Richard Thompson, Deputy Director - Water Strategy and Partnerships, Environment Agency
On 22 April, the Environment Agency’s consultation on the next round of river basin management plans (RBMPs) closes. The plans, delivered on behalf of the Environment Secretary, are important because they set local objectives for our shared water environment, help secure investment, set conditions in environmental permits and enable sustainable growth. So, it’s fair to say that, as the challenges facing water are increasing in the face of climate change, population growth and urbanisation, they are a pretty big deal to the Environment Agency and our partners.
So, what do RBMPs actually do? Put simply, they pull together all the evidence about water in what we refer to as ‘river basin districts’ – that is, areas of the country joined together by rivers (this map shows where they are) and how organisations, stakeholders and communities will work together to improve them. For water bodies to be classed as ‘good’ under the Water Framework Directive (WFD) they must meet standards in a range of areas such as pollution, the numbers of fish and other aquatic life, and groundwater quantity. The plans are like a business case that sets out how much money is needed, who is responsible for the actions, how all the work will be done, and by who.
Measuring the health of our rivers
The Government’s 25 Year Environment Plan has set a target for 75% of waters to be as close to their natural state as soon as possible, which is based on the RBMPs. So, they are a really important process to help meet this goal and summarise billions of pounds of investment to 2027.
Waters are not in the condition we want. They are no longer improving. Only 14% of them currently meet the criteria for good ecological status under WFD, and that number has stayed stubbornly the same for several years. We are still seeing too much pollution from sewage, farming, industry and road-run off. Meanwhile new threats are seeping into waters, including microplastics and so-called forever chemicals. We do know, though, that rivers have improved in some aspects because there are other ways we can measure their health aside from the overall categories set out in the WFD.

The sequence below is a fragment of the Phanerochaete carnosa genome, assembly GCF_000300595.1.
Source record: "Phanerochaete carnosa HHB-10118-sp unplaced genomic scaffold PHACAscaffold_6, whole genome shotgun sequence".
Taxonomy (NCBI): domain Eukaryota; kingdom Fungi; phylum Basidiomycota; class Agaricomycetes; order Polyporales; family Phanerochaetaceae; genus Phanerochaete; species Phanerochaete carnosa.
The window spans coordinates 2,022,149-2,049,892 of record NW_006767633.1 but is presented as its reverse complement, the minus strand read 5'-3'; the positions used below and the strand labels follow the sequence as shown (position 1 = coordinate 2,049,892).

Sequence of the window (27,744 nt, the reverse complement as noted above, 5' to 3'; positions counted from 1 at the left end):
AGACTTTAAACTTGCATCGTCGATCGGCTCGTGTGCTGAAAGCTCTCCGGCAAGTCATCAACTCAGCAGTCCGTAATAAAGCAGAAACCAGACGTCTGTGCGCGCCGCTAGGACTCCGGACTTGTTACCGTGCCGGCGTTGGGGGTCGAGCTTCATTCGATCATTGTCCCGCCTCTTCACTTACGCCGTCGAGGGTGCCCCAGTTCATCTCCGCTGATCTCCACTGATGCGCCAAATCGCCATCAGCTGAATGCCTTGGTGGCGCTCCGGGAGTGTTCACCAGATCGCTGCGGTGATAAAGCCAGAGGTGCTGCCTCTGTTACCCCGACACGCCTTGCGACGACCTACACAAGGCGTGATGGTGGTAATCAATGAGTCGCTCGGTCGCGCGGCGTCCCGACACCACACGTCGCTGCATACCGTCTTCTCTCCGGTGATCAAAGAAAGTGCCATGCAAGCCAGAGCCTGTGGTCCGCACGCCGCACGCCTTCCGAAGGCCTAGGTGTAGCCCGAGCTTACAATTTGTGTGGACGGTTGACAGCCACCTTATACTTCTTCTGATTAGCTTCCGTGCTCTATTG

You can read our case studies document for evidence where our work has improved things for rivers – for example, the ‘Natural Course’ project, a striking example of what can be achieved when partners came together to improve the whole of the North West’s water environment; and on the River Don in Sheffield, where salmon have returned for the first time in 150 years.
Analysis of our data also shows that:
- there is now 69% less phosphorous and 79% less ammonia in wastewater thanks to our work with water companies over the last two decades
- the 90,000 water quality sampling visits we do each year show that pollution-sensitive invertebrates are returning to rivers, a clear indicator that river quality is improving
- toxic metals like copper, lead, cadmium and mercury have also been reduced, the last two by 50% since 2008.
You can read our State of the Water Environment Indicators Report to look at the data in more detail. Under the ‘one out, all out’ requirement of the WFD it is difficult to show where things are progressing, as this isn’t always reflected in overall changes in good ecological status. Good ecological status results don’t tell the whole story of rivers.
Looking to the future
Whilst the problems facing the water environment are extremely complex, as England’s environmental regulator we are using RBMPs as a tool to set and agree local objectives for shared waters to drive forward the changes we need to see. We have made good progress in protecting and enhancing water over the last couple of decades, but we still have a long way to go. Getting to lasting solutions will take decades, but we know what the problems are, and we know how to address most of them. Those are good foundations on which to build. But if we really want to shift the dial then we will also need to think and act differently, and everyone needs to play their part. It is crucial that all those who use, rely on and are responsible for water take part in these consultations to help us take forward the right actions together to and help deliver the improvements we all need.
Take part in the online consultation before 22 April - RBMP consultation
Comment by George McLelland posted on
I have written a provisional presentation on this subject which was put together with;
1. In depth studies.
2. Experience in several overseas countries.
2. Incorporation of my own Design’s.
The presentation is titled.
ARTERIAL INFRASTRUCTURE SYSTEM
I look forward to hearing from you
Comment by Owen Eric posted on
I like to know how the EA environment agency flood defences leaves plastic and other waste and also don't honour what they say like for like replacement of buildings when works are done, also why the EA environment agency don't give reference numbers for pollution incidents that are reported And don't even bother to investigate pollution incidents that are constantly offending unless there is a wildlife deaths or fish deaths, and Why they won't take action on large unlicensed waste disposal constantly fly tipping on the river irwell banking over years and waste bieng burnt despite All these things being reported incidents over years, not fit for purpose anymore sadly 😡
Comment by Sam posted on
Good article. The amount of freshwater is continuously being reduced due to the disruption of the water cycle by human activity. Source: https://xeero.io/water-cycle/